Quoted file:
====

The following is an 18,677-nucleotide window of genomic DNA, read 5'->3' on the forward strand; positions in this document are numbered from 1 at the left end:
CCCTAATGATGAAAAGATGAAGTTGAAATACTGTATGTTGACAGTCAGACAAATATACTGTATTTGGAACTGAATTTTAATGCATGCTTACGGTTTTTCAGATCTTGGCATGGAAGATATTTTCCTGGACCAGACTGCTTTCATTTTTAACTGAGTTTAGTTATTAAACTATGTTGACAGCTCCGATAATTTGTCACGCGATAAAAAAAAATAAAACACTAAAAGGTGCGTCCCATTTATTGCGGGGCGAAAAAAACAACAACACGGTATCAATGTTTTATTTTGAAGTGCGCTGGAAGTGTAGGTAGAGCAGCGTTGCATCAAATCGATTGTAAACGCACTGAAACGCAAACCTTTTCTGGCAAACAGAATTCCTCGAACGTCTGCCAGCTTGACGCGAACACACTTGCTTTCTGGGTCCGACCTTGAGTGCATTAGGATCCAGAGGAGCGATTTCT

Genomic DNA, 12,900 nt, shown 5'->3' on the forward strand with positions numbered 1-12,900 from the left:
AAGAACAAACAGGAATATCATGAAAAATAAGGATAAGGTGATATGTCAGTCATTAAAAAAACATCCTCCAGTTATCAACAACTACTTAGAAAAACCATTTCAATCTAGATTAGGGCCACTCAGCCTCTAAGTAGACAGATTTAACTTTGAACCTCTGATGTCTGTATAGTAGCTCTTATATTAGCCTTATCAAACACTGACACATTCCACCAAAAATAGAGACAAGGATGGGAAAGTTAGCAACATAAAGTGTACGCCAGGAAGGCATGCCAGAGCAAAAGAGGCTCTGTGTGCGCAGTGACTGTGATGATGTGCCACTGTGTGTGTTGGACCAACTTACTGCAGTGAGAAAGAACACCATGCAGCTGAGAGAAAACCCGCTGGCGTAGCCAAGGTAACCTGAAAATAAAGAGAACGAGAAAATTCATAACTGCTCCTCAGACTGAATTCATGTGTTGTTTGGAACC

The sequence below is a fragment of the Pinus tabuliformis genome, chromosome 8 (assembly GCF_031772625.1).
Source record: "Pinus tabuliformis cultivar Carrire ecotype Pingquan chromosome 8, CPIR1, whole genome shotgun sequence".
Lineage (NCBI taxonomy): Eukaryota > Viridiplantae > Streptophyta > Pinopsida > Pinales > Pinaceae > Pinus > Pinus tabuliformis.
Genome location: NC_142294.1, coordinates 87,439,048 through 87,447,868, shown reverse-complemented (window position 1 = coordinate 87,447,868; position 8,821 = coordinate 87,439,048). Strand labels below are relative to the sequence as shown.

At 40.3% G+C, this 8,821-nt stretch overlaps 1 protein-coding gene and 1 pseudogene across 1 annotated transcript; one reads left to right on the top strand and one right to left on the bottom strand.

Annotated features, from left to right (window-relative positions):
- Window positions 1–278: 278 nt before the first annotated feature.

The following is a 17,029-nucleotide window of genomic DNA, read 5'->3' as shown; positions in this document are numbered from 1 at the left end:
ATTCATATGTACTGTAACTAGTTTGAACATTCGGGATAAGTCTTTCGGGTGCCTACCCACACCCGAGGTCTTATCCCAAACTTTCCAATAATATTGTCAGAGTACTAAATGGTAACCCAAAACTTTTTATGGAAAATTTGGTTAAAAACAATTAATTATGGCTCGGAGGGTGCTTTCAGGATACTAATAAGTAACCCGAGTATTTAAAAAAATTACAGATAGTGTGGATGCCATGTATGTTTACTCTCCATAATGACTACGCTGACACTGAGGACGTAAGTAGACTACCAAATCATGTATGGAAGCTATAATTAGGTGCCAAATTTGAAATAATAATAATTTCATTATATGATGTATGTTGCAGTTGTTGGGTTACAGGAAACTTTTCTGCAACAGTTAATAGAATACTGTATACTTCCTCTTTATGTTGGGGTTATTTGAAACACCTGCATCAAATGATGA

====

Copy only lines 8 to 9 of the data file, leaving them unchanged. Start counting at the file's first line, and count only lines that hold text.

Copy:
Genome location: NC_142294.1, coordinates 87,439,048 through 87,447,868, shown reverse-complemented (window position 1 = coordinate 87,447,868; position 8,821 = coordinate 87,439,048). Strand labels below are relative to the sequence as shown.

At 40.3% G+C, this 8,821-nt stretch overlaps 1 protein-coding gene and 1 pseudogene across 1 annotated transcript; one reads left to right on the top strand and one right to left on the bottom strand.